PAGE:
GAYFIELD SQUARE POLICE STATION
Another real-life police station at the top of Leith Walk, to the east of the city centre. Gayfield Square is where DI Siobhan Clarke is working in Saints of the Shadow Bible, the nineteenth Rebus story.
Having previously featured as a location in Alfred Hitchcock's film versions of John Buchan's The 39 Steps, the Forth Bridge, just outside of the city, is the site of the discovery of a body in Rankin's The Black Book, from 1993.
The bridge was built in the 1890s, and is the most recently listed of Scotland's six UNESCO World Heritage Sites.
Sometime home of Rebus's nemesis, gangster Gerry Cafferty, Duddingston is a small historic village on the south-eastern side of Arthur's Seat.
The Duddingston kirk is a twelfth century house of worship which remains active, and the Sheep Heid pub has solid claims to being the oldest pub in Scotland.
It may be decidedly tricky to imagine 'Big Ger' Cafferty, one of Scotland's meanest gangsters, living on these quiet cobbled streets, but possibly that was Rankin's point...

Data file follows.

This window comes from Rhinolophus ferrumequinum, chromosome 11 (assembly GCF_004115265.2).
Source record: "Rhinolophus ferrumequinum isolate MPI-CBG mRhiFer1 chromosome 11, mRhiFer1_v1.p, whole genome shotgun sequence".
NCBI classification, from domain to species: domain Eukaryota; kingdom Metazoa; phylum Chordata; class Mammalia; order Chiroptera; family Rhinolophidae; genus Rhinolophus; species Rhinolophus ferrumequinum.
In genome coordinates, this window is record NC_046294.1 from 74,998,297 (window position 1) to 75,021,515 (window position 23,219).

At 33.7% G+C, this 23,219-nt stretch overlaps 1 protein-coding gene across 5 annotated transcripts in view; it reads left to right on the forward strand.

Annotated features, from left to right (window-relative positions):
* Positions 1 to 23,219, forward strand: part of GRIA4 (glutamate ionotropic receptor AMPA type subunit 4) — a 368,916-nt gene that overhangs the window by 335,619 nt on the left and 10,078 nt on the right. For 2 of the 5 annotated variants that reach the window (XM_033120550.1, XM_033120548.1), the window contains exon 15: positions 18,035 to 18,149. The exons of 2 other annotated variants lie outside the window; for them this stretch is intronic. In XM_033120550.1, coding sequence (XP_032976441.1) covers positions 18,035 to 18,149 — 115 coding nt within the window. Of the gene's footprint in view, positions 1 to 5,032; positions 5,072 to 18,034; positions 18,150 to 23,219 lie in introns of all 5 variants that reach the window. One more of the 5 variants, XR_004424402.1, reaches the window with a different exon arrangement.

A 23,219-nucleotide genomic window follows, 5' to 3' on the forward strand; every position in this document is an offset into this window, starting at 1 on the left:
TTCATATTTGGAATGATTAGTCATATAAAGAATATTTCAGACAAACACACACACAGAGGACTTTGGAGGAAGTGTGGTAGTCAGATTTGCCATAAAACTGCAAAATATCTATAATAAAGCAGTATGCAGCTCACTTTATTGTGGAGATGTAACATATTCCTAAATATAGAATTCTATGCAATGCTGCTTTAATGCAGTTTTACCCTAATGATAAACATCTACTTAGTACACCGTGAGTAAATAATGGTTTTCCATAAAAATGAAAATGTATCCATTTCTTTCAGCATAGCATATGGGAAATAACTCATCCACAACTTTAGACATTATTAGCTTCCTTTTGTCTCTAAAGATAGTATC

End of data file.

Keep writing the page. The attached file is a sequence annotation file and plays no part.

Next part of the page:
MARY KING'S CLOSE
Today a popular underground visitor attraction, at the time that Rankin wrote the sixth Rebus novel - Mortal Causes - Mary King's Close was still a space that could only be accessed by prior arrangement with Edinburgh Council, under whose City Chambers the old street lies. (The setting is right next to where Rankin's Edinburgh Award handprints can be found.)
It's here that the body of a torture victim is found at the start of the story - and where Rebus finds it surprisingly easy to park, even during the summer's festival season...
The eleventh Rebus story, Set in Darkness, features a plot centring on the proposed location of the new Scottish Parliament building, and involves a murder victim being discovered in Queensberry House, a historic property that became part of the modern parliament.
Queensberry House has its own disturbing and gruesome history, dating from the time of the union with England in 1707, when it was allegedly the site of an act of murder and cannibalism - both par for the course in modern politics...!
The only feature of Edinburgh which gives its name directly to a Rebus novel - Fleshmarket Close is Rankin's fifteenth title, published in 2004.
Fleshmarket Close is one of the characteristic narrow alleys - the closes and wynds - of the Old Town which connects the Royal Mile to Market Street.
The defining feature of Edinburgh - and the location which helps give the city its name - is the site of an apparent suicide in The Naming of the Dead.
Seen here viewed from...
KING'S STABLES ROAD